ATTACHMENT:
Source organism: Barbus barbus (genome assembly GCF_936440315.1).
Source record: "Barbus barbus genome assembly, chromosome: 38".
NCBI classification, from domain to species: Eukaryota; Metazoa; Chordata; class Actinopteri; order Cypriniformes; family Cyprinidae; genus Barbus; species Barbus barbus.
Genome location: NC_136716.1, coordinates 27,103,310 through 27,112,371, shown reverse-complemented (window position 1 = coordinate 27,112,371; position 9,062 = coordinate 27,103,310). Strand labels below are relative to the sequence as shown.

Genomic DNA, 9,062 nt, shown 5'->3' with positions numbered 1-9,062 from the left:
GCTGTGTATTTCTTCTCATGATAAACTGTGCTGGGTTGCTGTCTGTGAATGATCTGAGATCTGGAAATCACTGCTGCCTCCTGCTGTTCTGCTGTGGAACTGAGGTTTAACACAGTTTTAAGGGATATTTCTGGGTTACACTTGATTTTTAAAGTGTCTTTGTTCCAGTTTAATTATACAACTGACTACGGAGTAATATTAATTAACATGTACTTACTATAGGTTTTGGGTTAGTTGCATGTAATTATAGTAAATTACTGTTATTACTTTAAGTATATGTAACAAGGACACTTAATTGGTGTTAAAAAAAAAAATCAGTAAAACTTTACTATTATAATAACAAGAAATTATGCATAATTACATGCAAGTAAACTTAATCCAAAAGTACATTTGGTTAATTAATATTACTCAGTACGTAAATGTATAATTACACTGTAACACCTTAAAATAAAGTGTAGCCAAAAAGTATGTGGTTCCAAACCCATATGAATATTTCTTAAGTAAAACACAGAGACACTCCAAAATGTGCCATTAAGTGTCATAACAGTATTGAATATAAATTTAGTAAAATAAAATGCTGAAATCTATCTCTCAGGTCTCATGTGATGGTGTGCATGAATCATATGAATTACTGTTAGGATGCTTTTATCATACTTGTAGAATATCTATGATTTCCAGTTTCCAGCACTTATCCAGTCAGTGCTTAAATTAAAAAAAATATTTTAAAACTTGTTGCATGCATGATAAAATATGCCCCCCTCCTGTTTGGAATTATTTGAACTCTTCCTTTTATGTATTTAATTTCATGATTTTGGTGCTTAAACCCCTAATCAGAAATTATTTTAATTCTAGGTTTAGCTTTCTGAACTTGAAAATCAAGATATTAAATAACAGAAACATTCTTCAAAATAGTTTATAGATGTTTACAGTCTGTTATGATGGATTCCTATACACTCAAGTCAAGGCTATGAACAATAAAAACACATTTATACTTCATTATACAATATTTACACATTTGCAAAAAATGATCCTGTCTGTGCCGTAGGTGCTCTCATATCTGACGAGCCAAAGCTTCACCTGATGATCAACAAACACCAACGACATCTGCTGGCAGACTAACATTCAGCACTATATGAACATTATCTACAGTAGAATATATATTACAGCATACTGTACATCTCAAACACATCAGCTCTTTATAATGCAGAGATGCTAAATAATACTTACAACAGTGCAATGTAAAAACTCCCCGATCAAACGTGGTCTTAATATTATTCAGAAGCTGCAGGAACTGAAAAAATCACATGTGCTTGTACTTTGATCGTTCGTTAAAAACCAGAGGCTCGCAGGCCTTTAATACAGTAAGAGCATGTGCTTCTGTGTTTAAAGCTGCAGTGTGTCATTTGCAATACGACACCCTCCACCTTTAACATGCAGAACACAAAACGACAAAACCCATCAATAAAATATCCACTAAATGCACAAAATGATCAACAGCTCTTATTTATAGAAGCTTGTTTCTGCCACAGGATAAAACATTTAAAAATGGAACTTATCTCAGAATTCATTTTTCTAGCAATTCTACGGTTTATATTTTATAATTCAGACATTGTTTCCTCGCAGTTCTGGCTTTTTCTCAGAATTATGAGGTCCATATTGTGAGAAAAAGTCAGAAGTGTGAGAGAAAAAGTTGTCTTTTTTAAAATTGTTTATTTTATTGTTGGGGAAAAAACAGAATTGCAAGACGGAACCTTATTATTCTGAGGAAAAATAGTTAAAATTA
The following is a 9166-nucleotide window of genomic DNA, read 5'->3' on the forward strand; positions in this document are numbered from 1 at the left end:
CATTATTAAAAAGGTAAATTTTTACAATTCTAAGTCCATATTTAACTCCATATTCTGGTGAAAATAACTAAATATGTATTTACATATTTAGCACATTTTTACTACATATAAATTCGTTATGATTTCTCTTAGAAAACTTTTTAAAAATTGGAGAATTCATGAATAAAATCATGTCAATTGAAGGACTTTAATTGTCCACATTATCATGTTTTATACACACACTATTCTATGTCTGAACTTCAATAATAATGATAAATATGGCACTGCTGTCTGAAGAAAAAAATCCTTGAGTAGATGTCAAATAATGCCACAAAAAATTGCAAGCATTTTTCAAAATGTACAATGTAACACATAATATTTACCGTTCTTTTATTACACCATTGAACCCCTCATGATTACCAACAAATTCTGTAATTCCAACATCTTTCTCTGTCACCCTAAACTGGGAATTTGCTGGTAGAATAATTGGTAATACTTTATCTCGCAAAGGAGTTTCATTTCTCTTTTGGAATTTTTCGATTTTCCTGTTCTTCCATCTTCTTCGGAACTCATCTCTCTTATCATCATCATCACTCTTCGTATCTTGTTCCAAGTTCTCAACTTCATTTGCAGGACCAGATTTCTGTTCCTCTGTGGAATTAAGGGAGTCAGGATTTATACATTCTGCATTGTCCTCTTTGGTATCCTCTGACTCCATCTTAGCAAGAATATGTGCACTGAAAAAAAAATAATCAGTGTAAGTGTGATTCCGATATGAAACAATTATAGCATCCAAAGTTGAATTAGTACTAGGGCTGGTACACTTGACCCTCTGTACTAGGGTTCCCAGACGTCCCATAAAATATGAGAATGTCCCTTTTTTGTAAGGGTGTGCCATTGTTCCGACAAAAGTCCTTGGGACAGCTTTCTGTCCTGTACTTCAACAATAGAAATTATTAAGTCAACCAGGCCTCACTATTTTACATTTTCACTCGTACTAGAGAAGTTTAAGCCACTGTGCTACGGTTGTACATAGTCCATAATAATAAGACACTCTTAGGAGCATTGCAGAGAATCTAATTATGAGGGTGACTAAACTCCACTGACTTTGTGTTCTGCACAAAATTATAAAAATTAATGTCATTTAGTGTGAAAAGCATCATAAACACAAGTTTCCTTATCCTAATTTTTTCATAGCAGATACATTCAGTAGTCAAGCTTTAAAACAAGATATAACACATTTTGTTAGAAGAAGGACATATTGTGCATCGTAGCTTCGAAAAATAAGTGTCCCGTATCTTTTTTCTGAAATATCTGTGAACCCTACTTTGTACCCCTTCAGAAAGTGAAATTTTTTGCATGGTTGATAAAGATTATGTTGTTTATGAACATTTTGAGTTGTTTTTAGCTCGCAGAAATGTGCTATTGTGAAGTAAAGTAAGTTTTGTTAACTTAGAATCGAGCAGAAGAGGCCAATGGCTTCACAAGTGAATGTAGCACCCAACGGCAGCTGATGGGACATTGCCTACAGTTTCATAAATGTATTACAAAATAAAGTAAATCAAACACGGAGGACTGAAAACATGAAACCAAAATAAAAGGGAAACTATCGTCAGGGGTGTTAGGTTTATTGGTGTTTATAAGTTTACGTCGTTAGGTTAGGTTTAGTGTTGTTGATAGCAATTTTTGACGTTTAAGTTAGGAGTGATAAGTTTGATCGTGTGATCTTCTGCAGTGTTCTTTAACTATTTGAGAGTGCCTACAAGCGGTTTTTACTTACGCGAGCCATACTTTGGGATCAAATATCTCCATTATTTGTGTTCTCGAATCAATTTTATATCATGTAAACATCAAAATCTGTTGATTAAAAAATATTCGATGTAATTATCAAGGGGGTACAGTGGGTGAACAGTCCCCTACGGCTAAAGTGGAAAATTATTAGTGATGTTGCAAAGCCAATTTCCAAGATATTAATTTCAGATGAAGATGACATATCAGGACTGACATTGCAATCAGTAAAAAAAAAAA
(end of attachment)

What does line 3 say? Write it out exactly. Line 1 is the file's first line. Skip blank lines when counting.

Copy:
NCBI classification, from domain to species: Eukaryota; Metazoa; Chordata; class Actinopteri; order Cypriniformes; family Cyprinidae; genus Barbus; species Barbus barbus.